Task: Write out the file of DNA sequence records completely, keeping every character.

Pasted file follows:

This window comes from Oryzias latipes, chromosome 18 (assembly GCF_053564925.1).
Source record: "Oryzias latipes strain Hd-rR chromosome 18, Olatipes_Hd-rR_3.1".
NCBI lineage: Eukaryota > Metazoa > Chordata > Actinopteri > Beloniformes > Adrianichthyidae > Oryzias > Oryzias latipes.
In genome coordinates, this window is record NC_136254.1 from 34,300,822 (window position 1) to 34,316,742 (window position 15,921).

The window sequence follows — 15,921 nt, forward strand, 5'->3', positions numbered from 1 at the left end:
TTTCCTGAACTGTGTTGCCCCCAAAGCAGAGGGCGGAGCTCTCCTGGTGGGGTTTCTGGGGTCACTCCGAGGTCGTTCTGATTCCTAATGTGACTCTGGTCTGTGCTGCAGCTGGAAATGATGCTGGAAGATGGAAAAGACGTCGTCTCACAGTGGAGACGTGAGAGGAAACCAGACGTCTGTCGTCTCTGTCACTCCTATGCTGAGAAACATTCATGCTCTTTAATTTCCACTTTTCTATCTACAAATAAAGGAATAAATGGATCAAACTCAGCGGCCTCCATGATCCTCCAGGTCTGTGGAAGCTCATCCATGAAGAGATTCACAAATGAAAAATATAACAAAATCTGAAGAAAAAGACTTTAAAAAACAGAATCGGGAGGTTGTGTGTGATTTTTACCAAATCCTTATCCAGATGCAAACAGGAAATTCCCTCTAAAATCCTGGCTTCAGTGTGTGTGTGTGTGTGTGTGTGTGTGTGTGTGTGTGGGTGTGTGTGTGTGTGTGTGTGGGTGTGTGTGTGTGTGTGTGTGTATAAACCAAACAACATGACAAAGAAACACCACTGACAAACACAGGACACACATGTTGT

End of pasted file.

This window comes from Oryzias latipes, chromosome 18 (assembly GCF_053564925.1).
Source record: "Oryzias latipes strain Hd-rR chromosome 18, Olatipes_Hd-rR_3.1".
NCBI lineage: Eukaryota > Metazoa > Chordata > Actinopteri > Beloniformes > Adrianichthyidae > Oryzias > Oryzias latipes.
In genome coordinates, this window is record NC_136254.1 from 34,300,822 (window position 1) to 34,316,742 (window position 15,921).

The window sequence follows — 15,921 nt, forward strand, 5'->3', positions numbered from 1 at the left end:
TTTCCTGAACTGTGTTGCCCCCAAAGCAGAGGGCGGAGCTCTCCTGGTGGGGTTTCTGGGGTCACTCCGAGGTCGTTCTGATTCCTAATGTGACTCTGGTCTGTGCTGCAGCTGGAAATGATGCTGGAAGATGGAAAAGACGTCGTCTCACAGTGGAGACGTGAGAGGAAACCAGACGTCTGTCGTCTCTGTCACTCCTATGCTGAGAAACATTCATGCTCTTTAATTTCCACTTTTCTATCTACAAATAAAGGAATAAATGGATCAAACTCAGCGGCCTCCATGATCCTCCAGGTCTGTGGAAGCTCATCCATGAAGAGATTCACAAATGAAAAATATAACAAAATCTGAAGAAAAAGACTTTAAAAAACAGAATCGGGAGGTTGTGTGTGATTTTTACCAAATCCTTATCCAGATGCAAACAGGAAATTCCCTCTAAAATCCTGGCTTCAGTGTGTGTGTGTGTGTGTGTGTGTGTGTGTGTGTGTGGGTGTGTGTGTGTGTGTGTGTGGGTGTGTGTGTGTGTGTGTGTGTATAAACCAAACAACATGACAAAGAAACACCACTGACAAACACAGGACACACATGTTGT